CUBEBS (Arab, kabdbah), the fruit of several species of pepper (Piper), belonging to the natural order Piperaceae. The cubebs of pharmacy are produced by Piper Cubeba, a climbing woody shrub indigenous to south Borneo, Sumatra, Prince of Wales Island and Java. It has round, ash-coloured, smooth branches; lanceolate, or ovate-oblong, somewhat leathery, shining leaves, 4 to 65 in. long and ij to 2 in. broad. Male and female flowers are borne on distinct plants. The fruits are small, globose, about in. in diameter, and not so large as white pepper; their contracted stalk-like bases are between J and 5 in. in length; and from forty to fifty of them are borne upon a common stem. The cubeb is cultivated in Java and Sumatra, the fruits are gathered before they are ripe, and carefully dried. Commercial cubebs consist of the dried berries, usually with their stalks attached; the pericarp is greyish-brown, or blackish and wrinkled; and the seed, when present, is hard, white and oily. The odour of cubebs is agreeable and aromatic; the taste, pungent, acrid, slightly bitter and persistent. About 15% of a volatile oil is obtained by distilling cubebs with water; after rectification with water, or on keeping, this deposits rhombic crystals of camphor of cubebs, Ci-fl x O; cubebene, the liquid portion, has the formula Cu,H M . Cubebin, CH 2 [O] 2 C6H 3 -CH:CH-CH 2 OH, is a crystalline substance existing in cubebs, discovered by Eugene Soubeiran and Capitaine in 1839; it may be prepared from cubebene, or from the pulp left after the distillation of the oil. The drug, along with gum, fatty oils, and malates of magnesium and calcium, contains also about i% of cubebic acid, and about 6% of a resin.
The dose of the fruit is 30 to 60 grains, and the British Pharmacopoeia contains a tincture with a dose of $ to i drachm. The volatile oil oleum cubebae is also official, and is the form in which this drug is most commonly used, the dose being 5 to 20 minims, which may be suspended in mucilage or given after meals in a cachet. The drug has the typical actions of a volatile oil, but exerts some of them in an exceptional degree. Thus it is liable to cause a cutaneous erythema in the course of its excretion by the skin; it has a marked diuretic action; and it is a fairly efficient disinfectant of the urinary passages. Its administration causes the appearance in the urine of a salt of cubebic acid which is precipitated by heat or nitric acid, and is therefore liable to be mistaken for albumin, when these two most common tests for the occurrence of albuminuria are applied. Cubebs is frequently used in the form of cigarettes for asthma, chronic pharyngitis and hay-feVer. A small percentage of cubebs is also commonly included in lozenges designed for use in bronchitis, in which the antiseptic and expectoral properties of the drug are useful. But the most important therapeutic application of this drug is in gonorrhoea, where its antiseptic action is of much value. As compared with copaiba in this connexion cubebs has the advantages of being less disagreeable to take and somewhat less likely to disturb the digestive apparatus in prolonged administration. The introduction of the drug into medicine is supposed to have been due to the Arabian physicians in the middle ages. Cubebs were formerly candied and eaten whole, or used ground as a seasoning for meat. Their modern employment in England as a drug dates from 1815. " Cubebae " were purchased in 1284 and 1285 by Lord Clare at 2s. 3d. and 2s. 9d. per Ib respectively; and in 1307 i lb for the king's wardrobe cost 95., a sum representing about 3, 125. in present value (Rogers, Hist, of Agriculture and Prices, i. 627-628, ii. 544).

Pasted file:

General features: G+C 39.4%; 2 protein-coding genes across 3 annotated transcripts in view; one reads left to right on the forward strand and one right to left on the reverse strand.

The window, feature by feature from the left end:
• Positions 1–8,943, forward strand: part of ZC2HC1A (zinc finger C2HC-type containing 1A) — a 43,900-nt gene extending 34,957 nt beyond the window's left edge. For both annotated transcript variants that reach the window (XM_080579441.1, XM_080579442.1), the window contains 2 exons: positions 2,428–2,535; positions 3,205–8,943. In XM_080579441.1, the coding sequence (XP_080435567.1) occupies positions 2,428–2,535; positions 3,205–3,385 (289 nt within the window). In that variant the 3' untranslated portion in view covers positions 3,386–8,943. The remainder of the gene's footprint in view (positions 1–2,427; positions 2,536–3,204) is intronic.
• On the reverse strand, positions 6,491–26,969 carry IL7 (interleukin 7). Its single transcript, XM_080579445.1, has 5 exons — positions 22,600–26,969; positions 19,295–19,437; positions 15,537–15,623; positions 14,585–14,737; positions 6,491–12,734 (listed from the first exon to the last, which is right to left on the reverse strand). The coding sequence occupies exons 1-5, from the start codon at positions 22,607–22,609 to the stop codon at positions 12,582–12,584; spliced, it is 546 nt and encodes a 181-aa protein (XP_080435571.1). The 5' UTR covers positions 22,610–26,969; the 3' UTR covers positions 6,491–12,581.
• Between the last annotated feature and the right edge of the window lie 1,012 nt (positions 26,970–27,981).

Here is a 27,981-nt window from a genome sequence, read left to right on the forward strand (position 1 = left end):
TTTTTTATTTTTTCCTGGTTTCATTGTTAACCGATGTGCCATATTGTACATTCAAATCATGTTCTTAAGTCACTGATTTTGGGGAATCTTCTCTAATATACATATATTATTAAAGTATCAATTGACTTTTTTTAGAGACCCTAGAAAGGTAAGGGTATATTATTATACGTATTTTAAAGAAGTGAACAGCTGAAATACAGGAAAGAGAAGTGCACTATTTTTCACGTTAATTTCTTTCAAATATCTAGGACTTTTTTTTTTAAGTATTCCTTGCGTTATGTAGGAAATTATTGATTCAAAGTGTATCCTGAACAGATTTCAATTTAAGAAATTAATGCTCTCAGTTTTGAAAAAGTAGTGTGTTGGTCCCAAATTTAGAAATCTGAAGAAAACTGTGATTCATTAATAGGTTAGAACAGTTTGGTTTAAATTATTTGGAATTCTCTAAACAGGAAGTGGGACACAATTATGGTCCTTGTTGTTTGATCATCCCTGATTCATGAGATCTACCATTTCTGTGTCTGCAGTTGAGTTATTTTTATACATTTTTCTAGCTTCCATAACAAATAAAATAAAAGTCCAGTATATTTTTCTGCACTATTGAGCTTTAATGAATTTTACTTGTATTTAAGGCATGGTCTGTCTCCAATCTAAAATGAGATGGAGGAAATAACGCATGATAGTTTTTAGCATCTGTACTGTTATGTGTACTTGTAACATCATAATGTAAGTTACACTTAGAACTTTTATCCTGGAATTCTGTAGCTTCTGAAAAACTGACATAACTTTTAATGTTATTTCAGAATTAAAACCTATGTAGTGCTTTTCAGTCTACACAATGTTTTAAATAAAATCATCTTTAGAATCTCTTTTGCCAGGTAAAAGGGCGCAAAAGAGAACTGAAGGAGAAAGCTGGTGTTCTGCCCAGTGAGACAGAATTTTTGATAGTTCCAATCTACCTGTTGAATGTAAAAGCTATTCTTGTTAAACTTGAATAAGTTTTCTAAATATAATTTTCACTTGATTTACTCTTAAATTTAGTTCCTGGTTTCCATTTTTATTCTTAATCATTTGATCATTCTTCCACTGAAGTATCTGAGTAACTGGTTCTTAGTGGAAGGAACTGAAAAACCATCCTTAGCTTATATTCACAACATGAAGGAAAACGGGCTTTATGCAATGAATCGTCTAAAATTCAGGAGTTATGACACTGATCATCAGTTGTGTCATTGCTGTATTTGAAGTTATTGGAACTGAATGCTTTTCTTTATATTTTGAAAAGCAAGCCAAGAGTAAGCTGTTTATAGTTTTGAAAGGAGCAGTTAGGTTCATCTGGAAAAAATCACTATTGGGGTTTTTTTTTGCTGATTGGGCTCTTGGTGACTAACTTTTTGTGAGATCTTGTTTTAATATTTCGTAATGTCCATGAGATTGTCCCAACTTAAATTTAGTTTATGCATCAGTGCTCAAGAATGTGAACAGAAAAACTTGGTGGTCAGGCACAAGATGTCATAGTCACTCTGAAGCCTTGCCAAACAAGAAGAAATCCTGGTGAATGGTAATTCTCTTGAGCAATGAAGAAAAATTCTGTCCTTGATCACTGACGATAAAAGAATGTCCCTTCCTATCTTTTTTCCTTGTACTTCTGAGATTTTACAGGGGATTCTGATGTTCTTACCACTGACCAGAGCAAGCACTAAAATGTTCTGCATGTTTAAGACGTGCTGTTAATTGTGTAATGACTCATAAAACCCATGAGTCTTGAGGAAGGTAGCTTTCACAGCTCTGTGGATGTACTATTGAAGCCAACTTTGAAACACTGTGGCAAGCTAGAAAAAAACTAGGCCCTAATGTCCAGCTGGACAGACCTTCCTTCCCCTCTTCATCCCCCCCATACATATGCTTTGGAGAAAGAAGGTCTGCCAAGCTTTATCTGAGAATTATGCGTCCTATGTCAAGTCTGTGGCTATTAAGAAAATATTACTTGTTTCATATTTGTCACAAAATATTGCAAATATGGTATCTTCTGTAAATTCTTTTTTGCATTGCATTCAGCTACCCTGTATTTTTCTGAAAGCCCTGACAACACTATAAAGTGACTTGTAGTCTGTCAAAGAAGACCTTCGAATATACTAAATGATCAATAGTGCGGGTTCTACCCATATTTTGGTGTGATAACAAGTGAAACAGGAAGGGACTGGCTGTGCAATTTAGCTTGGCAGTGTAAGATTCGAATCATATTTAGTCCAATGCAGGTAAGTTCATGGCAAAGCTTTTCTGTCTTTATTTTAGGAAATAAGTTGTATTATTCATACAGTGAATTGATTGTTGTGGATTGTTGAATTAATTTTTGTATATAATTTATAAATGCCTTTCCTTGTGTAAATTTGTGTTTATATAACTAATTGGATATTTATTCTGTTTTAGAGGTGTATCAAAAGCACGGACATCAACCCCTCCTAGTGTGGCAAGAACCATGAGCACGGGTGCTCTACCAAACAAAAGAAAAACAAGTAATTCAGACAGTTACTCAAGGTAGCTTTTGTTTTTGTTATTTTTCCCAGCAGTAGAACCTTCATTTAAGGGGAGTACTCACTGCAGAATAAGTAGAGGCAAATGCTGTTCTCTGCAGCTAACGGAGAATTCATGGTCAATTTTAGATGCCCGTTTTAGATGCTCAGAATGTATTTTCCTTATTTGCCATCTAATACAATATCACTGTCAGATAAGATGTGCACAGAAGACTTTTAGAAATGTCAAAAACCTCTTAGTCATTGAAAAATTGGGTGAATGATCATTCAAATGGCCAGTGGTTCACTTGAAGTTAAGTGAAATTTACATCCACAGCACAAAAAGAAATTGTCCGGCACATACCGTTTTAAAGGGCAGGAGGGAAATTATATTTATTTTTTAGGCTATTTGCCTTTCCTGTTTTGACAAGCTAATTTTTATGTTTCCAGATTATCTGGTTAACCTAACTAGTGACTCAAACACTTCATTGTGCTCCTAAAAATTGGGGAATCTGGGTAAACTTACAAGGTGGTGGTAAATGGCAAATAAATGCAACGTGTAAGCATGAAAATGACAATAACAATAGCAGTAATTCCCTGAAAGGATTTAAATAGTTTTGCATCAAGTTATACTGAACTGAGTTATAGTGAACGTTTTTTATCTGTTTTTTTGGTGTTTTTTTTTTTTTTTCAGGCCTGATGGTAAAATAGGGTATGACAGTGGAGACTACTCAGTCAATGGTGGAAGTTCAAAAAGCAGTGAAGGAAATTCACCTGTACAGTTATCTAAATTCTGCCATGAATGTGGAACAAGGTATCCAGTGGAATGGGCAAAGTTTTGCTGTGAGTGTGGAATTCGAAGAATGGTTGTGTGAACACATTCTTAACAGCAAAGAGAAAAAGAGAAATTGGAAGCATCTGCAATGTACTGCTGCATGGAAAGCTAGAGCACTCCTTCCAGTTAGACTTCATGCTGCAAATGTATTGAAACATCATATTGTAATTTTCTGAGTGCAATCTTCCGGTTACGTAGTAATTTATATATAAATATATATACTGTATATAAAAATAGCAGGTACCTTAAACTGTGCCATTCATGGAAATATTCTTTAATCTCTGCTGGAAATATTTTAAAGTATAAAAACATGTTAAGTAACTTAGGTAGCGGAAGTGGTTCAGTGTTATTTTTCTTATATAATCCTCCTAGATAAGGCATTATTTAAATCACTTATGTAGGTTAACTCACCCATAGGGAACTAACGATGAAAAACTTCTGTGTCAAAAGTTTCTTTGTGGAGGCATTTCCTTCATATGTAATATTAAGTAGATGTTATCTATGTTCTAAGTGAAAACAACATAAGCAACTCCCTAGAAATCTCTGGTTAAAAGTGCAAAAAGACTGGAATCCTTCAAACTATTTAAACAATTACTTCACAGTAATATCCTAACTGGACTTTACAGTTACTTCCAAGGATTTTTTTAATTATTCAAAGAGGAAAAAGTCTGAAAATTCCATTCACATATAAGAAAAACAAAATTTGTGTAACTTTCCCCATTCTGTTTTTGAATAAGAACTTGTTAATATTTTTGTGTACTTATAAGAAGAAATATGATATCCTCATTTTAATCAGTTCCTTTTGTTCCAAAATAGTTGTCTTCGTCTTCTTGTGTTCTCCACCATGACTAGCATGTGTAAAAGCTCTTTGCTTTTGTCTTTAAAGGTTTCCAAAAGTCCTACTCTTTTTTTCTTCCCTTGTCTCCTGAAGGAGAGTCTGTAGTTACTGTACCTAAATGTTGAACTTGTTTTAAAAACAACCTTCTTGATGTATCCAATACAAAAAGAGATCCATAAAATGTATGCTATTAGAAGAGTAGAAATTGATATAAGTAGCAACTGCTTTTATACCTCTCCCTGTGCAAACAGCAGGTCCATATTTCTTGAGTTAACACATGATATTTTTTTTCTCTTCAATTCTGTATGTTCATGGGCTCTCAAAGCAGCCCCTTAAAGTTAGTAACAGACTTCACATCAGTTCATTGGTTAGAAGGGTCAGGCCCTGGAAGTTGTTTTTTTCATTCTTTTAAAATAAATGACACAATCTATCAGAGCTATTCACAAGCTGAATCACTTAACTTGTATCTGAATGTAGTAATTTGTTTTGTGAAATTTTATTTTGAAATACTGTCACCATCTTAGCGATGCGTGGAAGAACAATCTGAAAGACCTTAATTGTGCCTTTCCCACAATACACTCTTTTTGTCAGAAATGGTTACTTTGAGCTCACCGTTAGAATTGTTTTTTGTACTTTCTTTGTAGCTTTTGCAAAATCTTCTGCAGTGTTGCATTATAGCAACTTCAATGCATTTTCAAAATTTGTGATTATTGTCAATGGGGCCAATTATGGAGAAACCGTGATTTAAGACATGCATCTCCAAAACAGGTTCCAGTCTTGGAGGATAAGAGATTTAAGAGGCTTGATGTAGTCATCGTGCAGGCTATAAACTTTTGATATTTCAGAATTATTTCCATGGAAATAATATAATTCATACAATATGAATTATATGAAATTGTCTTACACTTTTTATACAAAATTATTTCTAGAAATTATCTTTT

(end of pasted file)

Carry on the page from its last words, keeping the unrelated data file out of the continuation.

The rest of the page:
A closely allied species, Piper Clusii, produces the African cubebs or West African black-pepper, the berry of which is smoother than that of common cubebs and usually has a curved pedicel. In the 14th century it was imported into Europe from the Grain Coast, under the name of pepper, by merchants of Rouen and Lippe.
Note - this article incorporates content from Encyclopaedia Britannica, Eleventh Edition, (1910-1911)